Must-Reads for Creatives is a monthly curation of articles + art for thoughtful creative parents. Each post arrives tied together by a gentle thread—because I’m not here to add to the noise. Let’s simplify creative living, shall we? (At the end of each post, I share how I’ve been doing just that.) Bookmark these posts. Savor them slowly. This month’s Must-Reads for Creatives tap into the bigger picture: the public good and the great outdoors.

Must-Reads for Creatives: On the Public Good + the Great Outdoors

Must-Reads for Creatives is a monthly curation of articles + art for thoughtful creative parents. Each post arrives tied together by a gentle thread—because I’m not here to add to the noise. Let’s simplify creative living, shall we? (At the end of each post, I share how I’ve been doing just that.) Bookmark these posts. Savor them slowly.

This month’s Must-Reads for Creatives tap into the bigger picture: the public good and the great outdoors.

They remind us that:

  • We’re not alone.
  • We’re only human.
  • Our struggles are common, and we can handle them.
  • We’re not failing to meet our potential.
  • Cultural expectations are out of whack (and filled with distractions.).
  • The personal is still political.

Step back and let go of your imperfections and worries for a moment. You’re more than them. Set those burdens down.

We are connected to the public good and the greater world around us.

Sometimes, busy modern parents feel like they don’t have the bandwidth to consider large-scale social and environmental issues. They feel like they can barely hold things together each day.

I’d argue that we can’t afford not to consider them.

Our personal struggles exist because we have so many unresolved community and cultural issues. It does take a village and, often, that village fails us.

To remember the big picture is to let go of the culturally-imposed anxieties to be the perfect parent, with the perfect home, the perfect kids, the perfect body, the perfect time management systems, and the perfect life. We’re more than consumers of products, media, and life hacks. We don’t need those things to get in tune with our creativity and our wellbeing.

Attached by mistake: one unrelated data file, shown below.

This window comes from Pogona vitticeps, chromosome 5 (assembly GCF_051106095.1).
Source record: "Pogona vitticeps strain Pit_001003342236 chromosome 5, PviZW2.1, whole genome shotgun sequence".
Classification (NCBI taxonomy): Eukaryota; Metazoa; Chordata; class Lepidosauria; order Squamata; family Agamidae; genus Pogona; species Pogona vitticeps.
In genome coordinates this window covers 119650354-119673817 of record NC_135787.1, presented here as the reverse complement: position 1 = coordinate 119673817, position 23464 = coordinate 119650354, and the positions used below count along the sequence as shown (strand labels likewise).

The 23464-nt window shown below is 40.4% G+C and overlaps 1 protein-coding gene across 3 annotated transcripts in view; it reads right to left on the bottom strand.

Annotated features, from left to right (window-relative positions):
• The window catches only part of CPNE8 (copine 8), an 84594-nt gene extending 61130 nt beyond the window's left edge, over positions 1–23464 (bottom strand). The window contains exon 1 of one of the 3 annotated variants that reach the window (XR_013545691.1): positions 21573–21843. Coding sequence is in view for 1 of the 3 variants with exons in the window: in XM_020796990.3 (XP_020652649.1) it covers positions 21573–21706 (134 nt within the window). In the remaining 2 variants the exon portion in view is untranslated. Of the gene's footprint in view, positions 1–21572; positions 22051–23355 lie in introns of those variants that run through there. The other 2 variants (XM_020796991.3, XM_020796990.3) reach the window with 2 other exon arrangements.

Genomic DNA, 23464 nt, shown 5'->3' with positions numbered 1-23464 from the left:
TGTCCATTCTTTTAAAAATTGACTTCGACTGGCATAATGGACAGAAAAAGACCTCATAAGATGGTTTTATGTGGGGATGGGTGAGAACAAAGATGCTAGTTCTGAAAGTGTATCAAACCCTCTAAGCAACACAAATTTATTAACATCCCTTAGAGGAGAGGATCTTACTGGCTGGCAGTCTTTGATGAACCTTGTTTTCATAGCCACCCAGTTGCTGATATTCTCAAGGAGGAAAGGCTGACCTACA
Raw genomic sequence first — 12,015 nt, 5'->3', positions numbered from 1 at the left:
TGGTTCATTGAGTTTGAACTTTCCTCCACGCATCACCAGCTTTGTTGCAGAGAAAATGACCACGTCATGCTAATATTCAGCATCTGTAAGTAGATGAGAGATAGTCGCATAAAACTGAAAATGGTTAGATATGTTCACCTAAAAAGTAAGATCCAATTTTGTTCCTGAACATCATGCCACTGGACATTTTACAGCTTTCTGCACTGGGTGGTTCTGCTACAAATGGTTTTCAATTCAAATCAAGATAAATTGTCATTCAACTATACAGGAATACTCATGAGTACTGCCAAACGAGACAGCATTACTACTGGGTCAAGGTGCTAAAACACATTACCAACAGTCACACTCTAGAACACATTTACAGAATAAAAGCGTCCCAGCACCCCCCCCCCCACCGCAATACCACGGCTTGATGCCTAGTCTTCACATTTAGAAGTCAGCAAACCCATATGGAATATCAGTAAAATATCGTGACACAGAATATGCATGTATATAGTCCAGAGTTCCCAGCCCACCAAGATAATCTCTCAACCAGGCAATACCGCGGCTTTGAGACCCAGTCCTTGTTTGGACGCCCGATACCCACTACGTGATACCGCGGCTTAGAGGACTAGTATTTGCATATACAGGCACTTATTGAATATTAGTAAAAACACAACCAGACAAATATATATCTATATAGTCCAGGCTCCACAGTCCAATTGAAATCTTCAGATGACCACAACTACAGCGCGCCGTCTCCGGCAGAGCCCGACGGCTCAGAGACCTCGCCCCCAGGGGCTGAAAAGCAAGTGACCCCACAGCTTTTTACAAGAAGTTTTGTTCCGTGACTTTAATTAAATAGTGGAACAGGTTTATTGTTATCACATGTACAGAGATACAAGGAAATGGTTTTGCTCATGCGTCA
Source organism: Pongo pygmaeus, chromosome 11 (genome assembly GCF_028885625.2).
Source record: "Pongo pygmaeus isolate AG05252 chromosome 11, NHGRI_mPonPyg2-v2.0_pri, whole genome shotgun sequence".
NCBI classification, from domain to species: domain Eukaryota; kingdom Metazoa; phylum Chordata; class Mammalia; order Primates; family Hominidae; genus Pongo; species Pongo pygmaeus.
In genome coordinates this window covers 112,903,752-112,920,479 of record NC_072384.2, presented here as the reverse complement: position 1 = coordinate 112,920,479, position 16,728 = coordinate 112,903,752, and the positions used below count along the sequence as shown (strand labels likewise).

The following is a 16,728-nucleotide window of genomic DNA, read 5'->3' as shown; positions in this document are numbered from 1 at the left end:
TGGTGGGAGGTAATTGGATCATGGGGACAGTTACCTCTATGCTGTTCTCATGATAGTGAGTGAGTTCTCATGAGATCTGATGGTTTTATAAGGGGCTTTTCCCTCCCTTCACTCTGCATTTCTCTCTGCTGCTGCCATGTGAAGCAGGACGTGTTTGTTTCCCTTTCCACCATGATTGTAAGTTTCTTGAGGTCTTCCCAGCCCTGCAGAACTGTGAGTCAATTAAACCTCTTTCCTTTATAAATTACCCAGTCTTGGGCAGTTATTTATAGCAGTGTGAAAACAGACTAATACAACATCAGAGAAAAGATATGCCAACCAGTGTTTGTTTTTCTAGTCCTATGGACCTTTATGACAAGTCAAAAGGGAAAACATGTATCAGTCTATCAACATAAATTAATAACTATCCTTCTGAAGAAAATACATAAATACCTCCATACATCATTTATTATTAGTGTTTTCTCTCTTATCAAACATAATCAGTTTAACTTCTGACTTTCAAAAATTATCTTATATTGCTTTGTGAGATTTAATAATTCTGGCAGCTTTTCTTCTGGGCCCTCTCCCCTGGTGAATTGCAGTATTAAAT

What a relief that this isn’t all personal! To be sure, we often judge ourselves for not meeting cultural standards, and so often forget to question these standards as unrealistic.

Of course, that leaves us with solving large-scale issues. I think that’s where the anxiety kicks in, and we revert to business as usual. But, we can choose to turn to one another and to approach the challenges together. We each contribute a piece toward the whole. That’s plenty. This mindset clears space for fresh ideas and solutions that potentially serve us all equally. Plus, it builds in breathing space for mindful moments and fun adventures along the way. You don’t have to tackle it all; you just do what you can, when you can, in your circles of influence.

That’s not to say that personal self-care doesn’t matter. (You’ll notice I write about it a lot!) I wouldn’t recommend waiting around for social change to happen before taking care of your own and your family’s wellbeing. Obviously, you’d be waiting a long time!

I believe that we have to “molt” cultural restrictions regularly. Only then can we re-connect with awe, wonder, the natural world, and the communities around us.

We find meaning and purpose through connection with the common good and the peace of the outdoors.

These Must-Reads reflect that…

This Month’s Must-Reads for Creatives:

A Guide to the Basic Anxiety of Life >>>

In Defense of Silence >>>

Have We Lost Sight of the Promise of Public Schools? >>>